Mindfulness is a Dog’s Specialty. Want Some?

Mindfulness is this ‘buzz word’ these days, but it really isn’t a fad.  Fads are dumb.  This mindfulness stuff, though?  It’s actually a real thing.

If humans would ask their animal friends about mindfulness, we would help them understand it so much better.  We try to show you folks mindfulness all the time.  It’s just that very few of you pause to listen.

Mindfulness is “being here, now.”

Which seems like it would be simple, only, it isn’t.

Mindfulness means paying attention in a particular way: on purpose, in the present moment, and non-judgmentally.  – John Kabat-Zinn

The human brain is special, in that it is equipped to be able to be able to “travel” to three different places.  The lands of Past, Present, and Future are all possible places for you to visit.  It’s like having your own DVD remote controller inside of your head!  You can and do hit rewind, fast-forward, or play—-all on the television screen of your own imagination.  You, because you are a human, can project yourself back into the (imagined) past, or off into the (imagined) future—all inside the invisible (but oh-so-real-feeling) walls of your mind.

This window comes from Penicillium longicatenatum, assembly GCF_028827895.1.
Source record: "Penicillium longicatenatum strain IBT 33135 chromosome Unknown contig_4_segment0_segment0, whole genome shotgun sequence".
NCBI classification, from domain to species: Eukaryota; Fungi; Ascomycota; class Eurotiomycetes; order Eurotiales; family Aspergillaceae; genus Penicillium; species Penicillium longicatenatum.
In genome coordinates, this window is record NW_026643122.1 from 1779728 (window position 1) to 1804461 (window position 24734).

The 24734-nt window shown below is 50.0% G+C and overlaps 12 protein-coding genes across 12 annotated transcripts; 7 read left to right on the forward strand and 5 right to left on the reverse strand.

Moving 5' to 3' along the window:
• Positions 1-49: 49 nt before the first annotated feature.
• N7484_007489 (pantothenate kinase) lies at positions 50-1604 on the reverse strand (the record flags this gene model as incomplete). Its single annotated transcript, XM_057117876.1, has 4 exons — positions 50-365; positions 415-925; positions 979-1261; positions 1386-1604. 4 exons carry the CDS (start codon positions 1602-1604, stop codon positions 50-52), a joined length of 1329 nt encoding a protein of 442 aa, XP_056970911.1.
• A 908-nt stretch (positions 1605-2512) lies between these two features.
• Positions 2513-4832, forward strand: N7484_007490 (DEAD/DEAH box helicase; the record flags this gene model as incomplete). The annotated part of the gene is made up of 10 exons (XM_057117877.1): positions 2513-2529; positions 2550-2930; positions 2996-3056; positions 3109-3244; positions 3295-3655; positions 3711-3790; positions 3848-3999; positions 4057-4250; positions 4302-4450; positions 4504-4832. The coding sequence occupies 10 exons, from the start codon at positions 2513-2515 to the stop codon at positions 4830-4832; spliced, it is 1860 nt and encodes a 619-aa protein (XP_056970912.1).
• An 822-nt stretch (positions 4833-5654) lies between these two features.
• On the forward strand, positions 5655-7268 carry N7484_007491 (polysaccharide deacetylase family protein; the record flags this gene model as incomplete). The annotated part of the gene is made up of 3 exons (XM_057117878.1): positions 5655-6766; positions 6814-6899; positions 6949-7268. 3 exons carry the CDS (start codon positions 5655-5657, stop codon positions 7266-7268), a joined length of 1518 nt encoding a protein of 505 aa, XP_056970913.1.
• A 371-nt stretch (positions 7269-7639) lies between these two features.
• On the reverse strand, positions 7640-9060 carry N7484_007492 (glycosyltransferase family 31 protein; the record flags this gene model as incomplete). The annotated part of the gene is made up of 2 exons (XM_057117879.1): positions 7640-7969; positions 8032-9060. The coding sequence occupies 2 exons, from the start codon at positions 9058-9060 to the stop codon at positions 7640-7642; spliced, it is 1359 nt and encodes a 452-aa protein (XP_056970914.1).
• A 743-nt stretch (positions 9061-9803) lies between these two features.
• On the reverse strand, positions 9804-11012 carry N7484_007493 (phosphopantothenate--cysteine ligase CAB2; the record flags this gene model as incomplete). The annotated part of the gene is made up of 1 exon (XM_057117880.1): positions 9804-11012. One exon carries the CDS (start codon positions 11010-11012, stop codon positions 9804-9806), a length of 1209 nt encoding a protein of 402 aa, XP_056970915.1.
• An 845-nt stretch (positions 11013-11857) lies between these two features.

It will even seem as if you are really there, and your body will even physically respond as if it is real (even though, technically speaking, your body can only be in the present moment).  Even your body forgets where it is when your mind is telling a story.

In short, your mind is POWERFUL.

Just hanging out on the floor, minding my own business, innocently waiting for the humans to leave…